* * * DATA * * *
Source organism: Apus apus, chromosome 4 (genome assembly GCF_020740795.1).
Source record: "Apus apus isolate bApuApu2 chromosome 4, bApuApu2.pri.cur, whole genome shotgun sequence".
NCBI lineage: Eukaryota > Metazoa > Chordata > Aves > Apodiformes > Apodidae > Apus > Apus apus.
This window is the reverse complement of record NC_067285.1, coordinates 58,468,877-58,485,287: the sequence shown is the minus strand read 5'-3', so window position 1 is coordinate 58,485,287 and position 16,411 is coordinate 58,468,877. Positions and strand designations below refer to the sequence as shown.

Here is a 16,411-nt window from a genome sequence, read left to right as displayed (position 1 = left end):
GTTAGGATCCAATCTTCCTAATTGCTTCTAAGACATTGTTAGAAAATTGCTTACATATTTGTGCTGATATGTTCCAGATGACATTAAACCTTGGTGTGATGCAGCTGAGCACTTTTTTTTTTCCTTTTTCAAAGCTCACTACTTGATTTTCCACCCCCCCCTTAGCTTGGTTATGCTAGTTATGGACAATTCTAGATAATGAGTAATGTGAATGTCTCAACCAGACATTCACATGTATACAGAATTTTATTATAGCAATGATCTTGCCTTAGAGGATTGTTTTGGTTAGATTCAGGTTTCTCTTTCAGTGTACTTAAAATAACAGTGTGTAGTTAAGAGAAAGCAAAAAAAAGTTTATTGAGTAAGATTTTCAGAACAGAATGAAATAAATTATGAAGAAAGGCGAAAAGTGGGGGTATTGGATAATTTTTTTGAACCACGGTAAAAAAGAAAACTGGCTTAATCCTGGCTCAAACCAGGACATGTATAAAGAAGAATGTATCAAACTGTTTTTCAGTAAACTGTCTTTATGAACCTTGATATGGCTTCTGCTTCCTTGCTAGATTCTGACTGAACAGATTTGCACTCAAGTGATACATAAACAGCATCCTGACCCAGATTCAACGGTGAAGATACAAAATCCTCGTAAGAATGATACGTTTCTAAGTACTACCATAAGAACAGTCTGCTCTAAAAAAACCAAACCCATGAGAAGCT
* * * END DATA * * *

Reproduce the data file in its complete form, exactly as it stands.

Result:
Source organism: Apus apus, chromosome 4 (genome assembly GCF_020740795.1).
Source record: "Apus apus isolate bApuApu2 chromosome 4, bApuApu2.pri.cur, whole genome shotgun sequence".
NCBI lineage: Eukaryota > Metazoa > Chordata > Aves > Apodiformes > Apodidae > Apus > Apus apus.
This window is the reverse complement of record NC_067285.1, coordinates 58,468,877-58,485,287: the sequence shown is the minus strand read 5'-3', so window position 1 is coordinate 58,485,287 and position 16,411 is coordinate 58,468,877. Positions and strand designations below refer to the sequence as shown.

Here is a 16,411-nt window from a genome sequence, read left to right as displayed (position 1 = left end):
GTTAGGATCCAATCTTCCTAATTGCTTCTAAGACATTGTTAGAAAATTGCTTACATATTTGTGCTGATATGTTCCAGATGACATTAAACCTTGGTGTGATGCAGCTGAGCACTTTTTTTTTTCCTTTTTCAAAGCTCACTACTTGATTTTCCACCCCCCCCTTAGCTTGGTTATGCTAGTTATGGACAATTCTAGATAATGAGTAATGTGAATGTCTCAACCAGACATTCACATGTATACAGAATTTTATTATAGCAATGATCTTGCCTTAGAGGATTGTTTTGGTTAGATTCAGGTTTCTCTTTCAGTGTACTTAAAATAACAGTGTGTAGTTAAGAGAAAGCAAAAAAAAGTTTATTGAGTAAGATTTTCAGAACAGAATGAAATAAATTATGAAGAAAGGCGAAAAGTGGGGGTATTGGATAATTTTTTTGAACCACGGTAAAAAAGAAAACTGGCTTAATCCTGGCTCAAACCAGGACATGTATAAAGAAGAATGTATCAAACTGTTTTTCAGTAAACTGTCTTTATGAACCTTGATATGGCTTCTGCTTCCTTGCTAGATTCTGACTGAACAGATTTGCACTCAAGTGATACATAAACAGCATCCTGACCCAGATTCAACGGTGAAGATACAAAATCCTCGTAAGAATGATACGTTTCTAAGTACTACCATAAGAACAGTCTGCTCTAAAAAAACCAAACCCATGAGAAGCT